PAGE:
By Adam Armour/Itawamba County Times
At some point during her year-long stay in Mantachie, Taiwanese exchange student Sophia Hsu became a little confused over the exact meaning of the expression, “I’m pooped.”
She said her understanding of the word “poop” didn’t quite mesh with the way it was being used in the expression. Her befuddlement was both understandable and a bit hilarious.
“We were laughing so hard we had trouble trying to explain what it meant,” said Mantachie resident Jane Brown, whose daughter and son-in-law are hosting Sophia.
Sophia smiled sheepishly and shrugged.
“Some of the slang was hard to understand at first,” she said.
From around the dining room table at Brown’s home, her fellow exchange students Marie Strobl — a tall, somewhat shy German girl — and Brazilian Juliana Fonseca —who bubbled like soda — nodded vehemently in agreement.
“And the accent was kind of hard to understand,” Fonseca said, her Brazilian accent now mingling with just a hint of southern drawl.
It’s probably not the kind of cultural trafficking that most people would expect from the exchange program, but it was also bound to happen. Sometimes, there are customs and expressions that seem so natural to a given place that those living there forget they may seem strange to outsiders.
But they certainly do.
“We understand each other,” Fonseca said of the three of them, who have become close friends since arriving in Mantachie a year ago. “Sometimes, we’ll see something, and we can just look at each other and know what each other is thinking because it’s something we don’t have or do in our country.”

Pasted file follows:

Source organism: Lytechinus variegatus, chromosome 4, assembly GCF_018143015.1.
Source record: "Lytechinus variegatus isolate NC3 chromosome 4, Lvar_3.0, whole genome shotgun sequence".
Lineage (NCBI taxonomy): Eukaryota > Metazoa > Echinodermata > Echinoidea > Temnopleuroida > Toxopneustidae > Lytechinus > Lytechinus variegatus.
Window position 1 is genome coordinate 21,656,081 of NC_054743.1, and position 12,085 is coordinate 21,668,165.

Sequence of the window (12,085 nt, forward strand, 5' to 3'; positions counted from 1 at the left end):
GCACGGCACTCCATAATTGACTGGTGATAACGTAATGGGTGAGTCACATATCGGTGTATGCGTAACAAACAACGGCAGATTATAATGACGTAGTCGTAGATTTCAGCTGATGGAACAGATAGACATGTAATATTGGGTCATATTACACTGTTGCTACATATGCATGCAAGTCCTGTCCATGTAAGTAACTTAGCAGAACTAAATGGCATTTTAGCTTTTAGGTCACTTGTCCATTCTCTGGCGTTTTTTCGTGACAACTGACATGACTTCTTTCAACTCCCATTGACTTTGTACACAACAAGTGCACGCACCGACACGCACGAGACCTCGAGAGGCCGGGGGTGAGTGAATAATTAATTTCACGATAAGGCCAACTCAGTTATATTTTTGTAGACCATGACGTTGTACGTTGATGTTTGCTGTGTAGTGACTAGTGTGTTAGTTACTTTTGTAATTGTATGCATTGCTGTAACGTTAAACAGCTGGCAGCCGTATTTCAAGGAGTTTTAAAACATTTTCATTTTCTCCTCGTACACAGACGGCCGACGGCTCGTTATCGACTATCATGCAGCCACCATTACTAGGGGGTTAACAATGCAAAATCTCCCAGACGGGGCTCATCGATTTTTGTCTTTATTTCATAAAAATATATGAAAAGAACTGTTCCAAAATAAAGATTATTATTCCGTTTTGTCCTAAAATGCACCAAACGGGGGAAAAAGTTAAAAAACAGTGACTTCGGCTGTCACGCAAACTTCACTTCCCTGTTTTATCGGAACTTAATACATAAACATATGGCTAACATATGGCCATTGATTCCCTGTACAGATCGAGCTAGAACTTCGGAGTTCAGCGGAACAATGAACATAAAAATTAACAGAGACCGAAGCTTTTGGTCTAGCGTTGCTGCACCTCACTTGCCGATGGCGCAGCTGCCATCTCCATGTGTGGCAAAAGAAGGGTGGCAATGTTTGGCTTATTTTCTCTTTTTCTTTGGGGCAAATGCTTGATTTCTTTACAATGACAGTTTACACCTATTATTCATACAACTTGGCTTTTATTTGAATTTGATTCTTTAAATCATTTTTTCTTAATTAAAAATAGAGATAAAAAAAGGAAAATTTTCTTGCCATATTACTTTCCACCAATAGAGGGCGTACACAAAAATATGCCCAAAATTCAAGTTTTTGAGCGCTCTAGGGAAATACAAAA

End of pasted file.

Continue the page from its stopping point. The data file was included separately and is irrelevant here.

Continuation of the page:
The three eleventh grade students said that living here has been an experience. When they first arrived, not only did they have to contend with the obvious cultural differences among the respective countries, but they also had to adapt to the slower pace of life in the rural American South.
It was kind of shocking at first.
“I cried all day my first day,” Fonseca admitted, laughing at the memory.
Strobl said she suffered a similar feeling of apprehension. While she didn’t cry, coming to the states — especially a place as small and rural as Mantachie, Mississippi — was a shock.
“It was scary,” she said.
But things settled down quickly, and Strobl said people were kind and respectful — exemplifying the hospitality for which the area is famous.
“The people were all so open and nice,” Strobl said.
“It’s like a huge family,” Fonseca said. “Everybody cares about everybody else.”
Brown — whose daughter and son-in-law are hosting Sophia — said the three girls were like family, now … as if they had been born and raised within the small borders of Mantachie.
“They’re all sweet girls,” Brown said. “They’re very outgoing, very respectful. It’s like having three more grandchildren.”
Now, just a week before they are to return to their respective homes, the three friends admit to being anxious about leaving. What at first was alien to them has become as comfortable as a familiar chair.
“I’ve been crying,” Strobl said, offering a kind of sad smile.
They miss their real homes, of course; but they also realize that there’s a little part of them tucked away in wild honeysuckles and wide-armed magnolia trees of Mississippi.
“And think, if we hadn’t done this, we wouldn’t have even known that Mantachie existed,” Strobl said.
“And now you have family here,” Brown said with a smile.
“Yes,” Fonseca answered, suddenly a touch more somber. “We do.”
Read more: itawamba360.com – Mantachie exchange students leave with memories new experiences